Take stock of where you are and where you want to be.

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I’m not one for New Year’s resolutions, but I’m all for meaningful change. Developing a laundry list of things to do more or less of in the coming year is a setup for failure.

Regardless of whether you had a burning ceremony or created a vision board, you still carry your professional challenges into the new year with you. This isn’t always a bad thing; in fact, these frustrations can inform how you move forward in your work. Use 2018 to take stock of your career and assess how you’d like to grow or change up your role this year and beyond.

Use the challenges of 2017 to your advantage. What’s actually been bugging you? Determine the root of your frustrations: Is your manager really the problem or have you outgrown your role and feel boxed in? Are you overwhelmed by your workload or is the problem that you aren’t actually doing what you love or excel at?

Figure out your superpower. Work with a coach or take an assessment test to determine your particular talent. You might discover it’s a skill you take for granted or think is run of the mill. Trust me. It’s not. Armed with this knowledge, zero in on roles and opportunities that leverage your special sauce.

Determine what tasks you really like to do. I have a friend who loves all the minutiae of running a business: setting up a business checking account, filing incorporation paperwork and quarterly taxes, basically all the stuff that gives the rest of us headaches. So she started a consulting business to assist new small business owners. Personally, I love managing projects, but not people, so consulting on detail-oriented projects in a team environment is my jam. I forfeited the salary and benefits that come with being a department head, but I don’t have to deal with one-on-ones and annual reviews.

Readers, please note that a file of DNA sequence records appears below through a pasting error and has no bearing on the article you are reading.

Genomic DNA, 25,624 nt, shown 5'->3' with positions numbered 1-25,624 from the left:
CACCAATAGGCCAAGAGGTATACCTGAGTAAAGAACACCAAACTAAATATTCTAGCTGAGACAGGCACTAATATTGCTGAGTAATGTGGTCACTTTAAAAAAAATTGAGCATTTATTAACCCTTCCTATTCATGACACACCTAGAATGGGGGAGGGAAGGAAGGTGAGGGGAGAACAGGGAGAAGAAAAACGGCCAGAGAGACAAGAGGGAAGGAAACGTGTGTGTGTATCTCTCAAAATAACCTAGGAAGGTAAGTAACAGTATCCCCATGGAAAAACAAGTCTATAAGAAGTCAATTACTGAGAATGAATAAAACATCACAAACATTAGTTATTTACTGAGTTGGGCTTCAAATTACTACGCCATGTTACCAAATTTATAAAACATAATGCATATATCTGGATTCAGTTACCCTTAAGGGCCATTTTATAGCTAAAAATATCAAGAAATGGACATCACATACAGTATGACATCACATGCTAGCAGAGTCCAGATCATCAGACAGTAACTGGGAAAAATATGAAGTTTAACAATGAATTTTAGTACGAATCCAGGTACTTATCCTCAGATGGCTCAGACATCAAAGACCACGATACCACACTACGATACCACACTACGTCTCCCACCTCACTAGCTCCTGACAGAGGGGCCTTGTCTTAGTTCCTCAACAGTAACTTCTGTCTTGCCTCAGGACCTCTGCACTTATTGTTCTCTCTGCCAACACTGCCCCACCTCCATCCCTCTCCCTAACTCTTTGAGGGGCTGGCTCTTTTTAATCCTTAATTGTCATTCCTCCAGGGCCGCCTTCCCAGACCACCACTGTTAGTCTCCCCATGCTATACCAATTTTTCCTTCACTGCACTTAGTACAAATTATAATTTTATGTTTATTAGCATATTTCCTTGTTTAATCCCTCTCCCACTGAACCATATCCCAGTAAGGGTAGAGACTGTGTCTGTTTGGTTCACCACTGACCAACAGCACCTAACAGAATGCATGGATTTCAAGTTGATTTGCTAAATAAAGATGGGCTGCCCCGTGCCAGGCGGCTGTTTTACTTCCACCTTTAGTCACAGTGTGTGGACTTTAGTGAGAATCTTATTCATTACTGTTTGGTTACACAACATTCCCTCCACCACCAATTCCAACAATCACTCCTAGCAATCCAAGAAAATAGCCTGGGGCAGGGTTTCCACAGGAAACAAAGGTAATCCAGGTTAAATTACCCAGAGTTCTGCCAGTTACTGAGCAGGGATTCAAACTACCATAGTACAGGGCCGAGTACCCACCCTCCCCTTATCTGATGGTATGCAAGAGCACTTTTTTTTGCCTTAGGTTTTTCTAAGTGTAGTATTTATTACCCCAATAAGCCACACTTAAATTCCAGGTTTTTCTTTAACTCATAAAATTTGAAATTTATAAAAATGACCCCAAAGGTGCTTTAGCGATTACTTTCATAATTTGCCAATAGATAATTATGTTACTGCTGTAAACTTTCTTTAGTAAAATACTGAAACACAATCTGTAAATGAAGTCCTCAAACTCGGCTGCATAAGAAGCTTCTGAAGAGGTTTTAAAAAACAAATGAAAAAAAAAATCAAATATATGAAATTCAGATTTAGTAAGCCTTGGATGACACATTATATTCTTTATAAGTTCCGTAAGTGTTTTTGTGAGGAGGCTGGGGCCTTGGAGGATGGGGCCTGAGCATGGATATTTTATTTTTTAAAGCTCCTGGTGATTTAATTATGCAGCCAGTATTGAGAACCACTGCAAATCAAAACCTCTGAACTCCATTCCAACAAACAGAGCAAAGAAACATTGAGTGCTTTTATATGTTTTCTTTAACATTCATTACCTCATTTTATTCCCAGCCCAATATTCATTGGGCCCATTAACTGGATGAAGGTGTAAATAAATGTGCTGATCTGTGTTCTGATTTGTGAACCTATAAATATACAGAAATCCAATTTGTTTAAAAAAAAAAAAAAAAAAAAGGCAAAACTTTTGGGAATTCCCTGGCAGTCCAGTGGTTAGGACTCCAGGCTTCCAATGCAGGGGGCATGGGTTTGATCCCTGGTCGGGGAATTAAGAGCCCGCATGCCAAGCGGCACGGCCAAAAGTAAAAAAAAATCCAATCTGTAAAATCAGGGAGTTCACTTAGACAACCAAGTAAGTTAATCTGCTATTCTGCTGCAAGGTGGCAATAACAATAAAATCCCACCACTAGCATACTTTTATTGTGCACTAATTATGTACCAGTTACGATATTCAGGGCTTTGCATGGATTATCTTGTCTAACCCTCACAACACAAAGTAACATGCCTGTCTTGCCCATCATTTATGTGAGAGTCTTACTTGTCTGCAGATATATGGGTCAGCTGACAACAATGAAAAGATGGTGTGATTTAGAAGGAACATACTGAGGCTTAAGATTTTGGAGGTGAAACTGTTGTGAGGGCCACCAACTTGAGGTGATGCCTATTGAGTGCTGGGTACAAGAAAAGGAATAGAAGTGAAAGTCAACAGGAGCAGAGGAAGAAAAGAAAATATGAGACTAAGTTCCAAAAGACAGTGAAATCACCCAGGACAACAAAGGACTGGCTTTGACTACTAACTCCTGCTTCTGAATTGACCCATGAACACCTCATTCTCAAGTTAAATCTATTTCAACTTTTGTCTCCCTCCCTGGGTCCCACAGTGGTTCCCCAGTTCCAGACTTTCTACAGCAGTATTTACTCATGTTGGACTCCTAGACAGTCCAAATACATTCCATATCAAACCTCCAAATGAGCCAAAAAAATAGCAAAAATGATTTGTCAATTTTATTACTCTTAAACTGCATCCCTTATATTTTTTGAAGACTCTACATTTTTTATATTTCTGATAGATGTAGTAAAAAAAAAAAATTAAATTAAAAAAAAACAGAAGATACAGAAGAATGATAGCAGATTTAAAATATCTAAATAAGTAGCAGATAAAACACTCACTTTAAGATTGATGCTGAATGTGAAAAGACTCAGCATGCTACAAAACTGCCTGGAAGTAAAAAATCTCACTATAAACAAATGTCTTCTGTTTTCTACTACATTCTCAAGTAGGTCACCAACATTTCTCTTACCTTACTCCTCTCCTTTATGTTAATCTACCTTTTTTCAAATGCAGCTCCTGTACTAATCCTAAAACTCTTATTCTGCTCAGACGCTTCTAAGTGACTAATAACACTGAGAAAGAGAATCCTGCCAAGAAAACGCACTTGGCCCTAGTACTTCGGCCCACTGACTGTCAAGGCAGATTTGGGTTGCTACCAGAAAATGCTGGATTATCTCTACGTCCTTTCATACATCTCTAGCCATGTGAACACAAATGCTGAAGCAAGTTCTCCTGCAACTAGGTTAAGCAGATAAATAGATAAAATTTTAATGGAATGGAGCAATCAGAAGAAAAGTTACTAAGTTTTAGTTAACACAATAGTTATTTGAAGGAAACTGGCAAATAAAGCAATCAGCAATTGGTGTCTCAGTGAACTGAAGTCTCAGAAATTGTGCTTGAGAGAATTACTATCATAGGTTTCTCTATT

Create an overarching intention. Seek balance, think abundantly, take risks, assert yourself, persevere in all things. Keep this intention front and center on a daily basis. Make it your screen saver or home screen, post it near your workspace and keep your eye on the prize.

Get granular. Once you’ve assessed your current job frustrations, unique skills, and desired responsibilities, create a work-back schedule with small weekly deliverables to move you closer to your professional goals. If you want to start a consulting business, hire a business coach, reach out to prospective clients, apply for a business license, build a website, etc. If you want a new job, network, brush up your résumé and LinkedIn profile, and seek out companies where you’d like to work.

Jennifer Worick is a veteran freelancer/contractor, publishing consultant and New York Times bestselling author. Email her at jen@jenniferworick.com.